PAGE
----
Heart Transplant Mortality Worse for Younger Black Adults

By Lisa Rapaport

February 08, 2021

(Reuters Health) - The starkest disparities in heart transplant survival between Black patients and their non-Black counterparts in the U.S. may occur among younger adults, and within the first year posttransplant, a new study suggests.

Researchers examined registry data on 22,997 adult heart recipients from 2005 to 2017. Overall, Black recipients had a 2.05-fold higher risk of mortality compared with non-Black patients.

The mortality risk was higher for Black patients at ages 31-40 (aHR 1.53) and 41-60 (aHR 1.20), but the increased mortality at ages 61-80 (aHR 1.12) wasn't statistically significant, researchers report in Circulation: Heart Failure.

The increased risk in the youngest group was primarily due to deaths within the first year after transplants, when Black patients had an even more pronounced risk of mortality (adjusted hazard ratio 2.30) compared with other heart transplant recipients. The most common causes of death among younger adult transplant recipients were cardiovascular conditions and graft failure.

"The first year after transplant is the highest risk time period for all patients, in part due to a high risk of rejection of the transplanted organ that typically decreases over time," said Dr. Alanna Morris, author of an editorial accompanying the study and director of heart failure research at Emory University School of Medicine in Atlanta.

However, Black patients have many risk factors that may increase mortality, Dr. Morris said by email. Generally, they are younger and sicker at the time they are listed for heart transplant, she said.

In addition, young patients typically have immune systems that are more active, and Black patients also have more diversity of the human leukocyte antigen (HLA) system putting them at higher risk for receiving a mismatched organ," Dr. Morris added.

"Both of these factors put young, Black patients at higher risk for rejection," Dr. Morris said.

Limitations of the analysis include the lack of data on immunosuppression levels or immunosuppression changes after discharge. Researchers also lacked some data for cause of death and rate of graft loss.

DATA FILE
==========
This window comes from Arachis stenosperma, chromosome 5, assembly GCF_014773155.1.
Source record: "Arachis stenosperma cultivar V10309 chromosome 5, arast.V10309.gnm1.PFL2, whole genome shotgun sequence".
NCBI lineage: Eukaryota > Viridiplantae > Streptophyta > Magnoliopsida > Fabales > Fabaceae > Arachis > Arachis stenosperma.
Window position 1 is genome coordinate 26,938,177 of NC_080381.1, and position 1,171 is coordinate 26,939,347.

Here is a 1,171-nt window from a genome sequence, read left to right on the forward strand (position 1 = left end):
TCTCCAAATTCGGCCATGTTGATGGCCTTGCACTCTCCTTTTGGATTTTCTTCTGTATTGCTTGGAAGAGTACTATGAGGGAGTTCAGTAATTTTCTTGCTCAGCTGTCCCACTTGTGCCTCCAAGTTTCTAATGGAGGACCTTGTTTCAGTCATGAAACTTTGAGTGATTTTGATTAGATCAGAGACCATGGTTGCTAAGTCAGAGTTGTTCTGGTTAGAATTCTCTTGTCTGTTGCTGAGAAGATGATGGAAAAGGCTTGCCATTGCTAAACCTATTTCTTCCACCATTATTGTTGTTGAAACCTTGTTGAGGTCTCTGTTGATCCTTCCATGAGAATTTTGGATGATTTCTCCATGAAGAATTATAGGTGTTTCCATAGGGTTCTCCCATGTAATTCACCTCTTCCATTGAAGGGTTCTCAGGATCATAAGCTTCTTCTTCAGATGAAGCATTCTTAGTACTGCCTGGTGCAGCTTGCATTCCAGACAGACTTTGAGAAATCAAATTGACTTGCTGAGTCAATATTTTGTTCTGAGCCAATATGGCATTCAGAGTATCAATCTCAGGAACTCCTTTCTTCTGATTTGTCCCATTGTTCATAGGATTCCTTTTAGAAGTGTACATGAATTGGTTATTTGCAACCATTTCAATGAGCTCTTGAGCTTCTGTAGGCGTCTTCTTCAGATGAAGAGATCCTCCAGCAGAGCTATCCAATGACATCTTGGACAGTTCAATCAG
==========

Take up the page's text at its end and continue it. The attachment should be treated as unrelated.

"While further investigations to understand factors contributing to the higher first-year mortality need to be performed, we do know that successful outcomes depend on understanding and adjusting for preoperative risk factors, minimizing perioperative complications, appropriate management of immunosuppression and appropriate transplant organ surveillance with optimization," senior study author Dr. Errol Bush, an associate professor of surgery at Johns Hopkins University in Baltimore, said by email.

Clinical decision-making and clinical trials should focus on individualized and unique sets of risk factors that contribute to a higher risk of mortality among young Black recipients especially in the first year post-transplant in order to reduce long-standing disparities in heart transplant outcomes, Dr. Bush said.

"The disparities observed in young Black patients are shocking and sadly similar to what has been reported in heart disease and stroke among young Black patients compared with white patients," said Dr. Sadiya Khan of the Northwestern University Feinberg School of Medicine in Chicago.

"While risk factors may be on the path to these disparities, we have to focus on upstream social determinants of health, such as structural and systemic racism that are likely contributing to both development of risk factor and transplant outcomes," Dr. Khan, who wasn't involved in the study, said by email.

SOURCE: https://bit.ly/2YMLBfh Circulation: Heart Failure, online February 2, 2021.

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